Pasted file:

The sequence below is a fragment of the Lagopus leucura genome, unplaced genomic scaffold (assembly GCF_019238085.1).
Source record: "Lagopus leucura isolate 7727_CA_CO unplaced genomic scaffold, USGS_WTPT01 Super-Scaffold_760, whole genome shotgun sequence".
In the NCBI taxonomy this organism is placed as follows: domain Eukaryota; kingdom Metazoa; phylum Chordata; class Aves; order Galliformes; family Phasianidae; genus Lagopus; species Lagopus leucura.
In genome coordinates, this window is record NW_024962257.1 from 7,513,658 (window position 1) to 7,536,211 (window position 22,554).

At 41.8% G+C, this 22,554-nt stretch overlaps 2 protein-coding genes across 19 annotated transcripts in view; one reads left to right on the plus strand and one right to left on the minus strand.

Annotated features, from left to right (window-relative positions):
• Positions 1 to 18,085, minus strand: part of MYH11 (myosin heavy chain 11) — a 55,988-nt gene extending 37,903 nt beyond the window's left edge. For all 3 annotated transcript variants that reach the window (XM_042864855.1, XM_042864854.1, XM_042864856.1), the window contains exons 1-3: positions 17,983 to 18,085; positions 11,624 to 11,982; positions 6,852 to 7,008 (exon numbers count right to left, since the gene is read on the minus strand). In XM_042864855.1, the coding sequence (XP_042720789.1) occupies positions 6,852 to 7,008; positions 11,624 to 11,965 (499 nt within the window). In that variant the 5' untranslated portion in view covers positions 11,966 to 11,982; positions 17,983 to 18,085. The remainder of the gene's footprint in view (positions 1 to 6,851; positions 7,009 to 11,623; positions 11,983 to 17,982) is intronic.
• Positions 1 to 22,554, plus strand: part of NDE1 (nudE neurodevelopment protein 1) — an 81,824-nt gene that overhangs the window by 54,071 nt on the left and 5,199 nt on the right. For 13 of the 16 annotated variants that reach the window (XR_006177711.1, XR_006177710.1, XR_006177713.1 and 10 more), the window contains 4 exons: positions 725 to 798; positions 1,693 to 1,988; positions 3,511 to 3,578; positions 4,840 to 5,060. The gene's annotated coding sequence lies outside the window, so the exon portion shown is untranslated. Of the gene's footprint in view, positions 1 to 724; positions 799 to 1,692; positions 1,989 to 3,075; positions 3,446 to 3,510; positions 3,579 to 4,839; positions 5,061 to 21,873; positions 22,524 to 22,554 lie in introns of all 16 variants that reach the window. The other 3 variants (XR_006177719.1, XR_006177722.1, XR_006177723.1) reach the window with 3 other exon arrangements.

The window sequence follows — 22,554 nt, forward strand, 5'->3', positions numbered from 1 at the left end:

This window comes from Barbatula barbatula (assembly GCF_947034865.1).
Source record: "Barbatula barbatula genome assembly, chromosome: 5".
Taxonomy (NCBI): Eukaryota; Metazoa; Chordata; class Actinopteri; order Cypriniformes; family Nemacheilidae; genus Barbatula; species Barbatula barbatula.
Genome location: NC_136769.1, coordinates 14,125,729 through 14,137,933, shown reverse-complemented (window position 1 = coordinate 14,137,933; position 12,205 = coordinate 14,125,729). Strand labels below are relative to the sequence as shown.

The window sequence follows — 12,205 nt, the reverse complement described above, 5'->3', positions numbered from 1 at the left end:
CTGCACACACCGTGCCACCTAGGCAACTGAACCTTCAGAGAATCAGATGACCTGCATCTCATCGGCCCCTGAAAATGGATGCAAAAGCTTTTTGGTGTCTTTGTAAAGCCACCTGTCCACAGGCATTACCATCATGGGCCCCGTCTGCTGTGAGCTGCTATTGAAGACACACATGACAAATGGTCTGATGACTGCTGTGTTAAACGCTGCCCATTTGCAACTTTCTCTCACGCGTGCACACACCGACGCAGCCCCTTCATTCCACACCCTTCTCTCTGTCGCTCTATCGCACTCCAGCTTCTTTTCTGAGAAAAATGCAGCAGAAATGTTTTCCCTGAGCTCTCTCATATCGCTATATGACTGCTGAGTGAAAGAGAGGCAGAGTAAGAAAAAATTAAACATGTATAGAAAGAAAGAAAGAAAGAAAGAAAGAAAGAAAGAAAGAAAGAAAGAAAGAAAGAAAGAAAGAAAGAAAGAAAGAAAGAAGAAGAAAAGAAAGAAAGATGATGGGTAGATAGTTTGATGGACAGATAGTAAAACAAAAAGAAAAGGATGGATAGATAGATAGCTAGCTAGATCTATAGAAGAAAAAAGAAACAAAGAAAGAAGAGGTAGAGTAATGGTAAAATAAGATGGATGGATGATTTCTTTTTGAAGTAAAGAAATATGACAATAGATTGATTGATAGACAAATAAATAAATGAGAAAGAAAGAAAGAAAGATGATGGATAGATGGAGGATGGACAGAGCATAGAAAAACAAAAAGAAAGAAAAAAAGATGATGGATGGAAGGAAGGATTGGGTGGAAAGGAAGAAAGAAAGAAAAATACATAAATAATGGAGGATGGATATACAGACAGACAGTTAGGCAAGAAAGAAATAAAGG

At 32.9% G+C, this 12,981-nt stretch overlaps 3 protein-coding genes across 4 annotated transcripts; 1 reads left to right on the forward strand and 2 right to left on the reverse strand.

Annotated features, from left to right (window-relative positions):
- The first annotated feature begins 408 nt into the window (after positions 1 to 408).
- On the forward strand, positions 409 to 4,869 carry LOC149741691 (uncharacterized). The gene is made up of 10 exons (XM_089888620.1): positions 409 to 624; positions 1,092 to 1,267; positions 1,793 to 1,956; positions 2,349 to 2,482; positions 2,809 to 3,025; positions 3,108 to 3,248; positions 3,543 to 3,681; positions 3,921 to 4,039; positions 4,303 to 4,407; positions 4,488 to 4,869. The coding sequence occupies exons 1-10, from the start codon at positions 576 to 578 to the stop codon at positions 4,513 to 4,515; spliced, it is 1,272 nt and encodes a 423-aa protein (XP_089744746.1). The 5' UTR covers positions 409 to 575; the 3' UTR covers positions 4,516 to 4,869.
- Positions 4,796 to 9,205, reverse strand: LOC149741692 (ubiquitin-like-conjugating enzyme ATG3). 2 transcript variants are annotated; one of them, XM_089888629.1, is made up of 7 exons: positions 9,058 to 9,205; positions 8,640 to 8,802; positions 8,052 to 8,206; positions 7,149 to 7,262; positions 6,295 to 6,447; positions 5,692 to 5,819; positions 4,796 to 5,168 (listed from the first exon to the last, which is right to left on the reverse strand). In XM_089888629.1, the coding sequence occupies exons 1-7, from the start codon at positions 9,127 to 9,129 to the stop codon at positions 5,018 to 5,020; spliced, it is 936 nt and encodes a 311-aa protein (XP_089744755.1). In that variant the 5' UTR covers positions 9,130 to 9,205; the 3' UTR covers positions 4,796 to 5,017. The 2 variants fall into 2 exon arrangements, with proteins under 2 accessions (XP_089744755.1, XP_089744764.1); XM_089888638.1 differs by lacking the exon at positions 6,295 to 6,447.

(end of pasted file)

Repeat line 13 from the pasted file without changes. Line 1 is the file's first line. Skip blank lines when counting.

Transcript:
Genome location: NC_136769.1, coordinates 14,125,729 through 14,137,933, shown reverse-complemented (window position 1 = coordinate 14,137,933; position 12,205 = coordinate 14,125,729). Strand labels below are relative to the sequence as shown.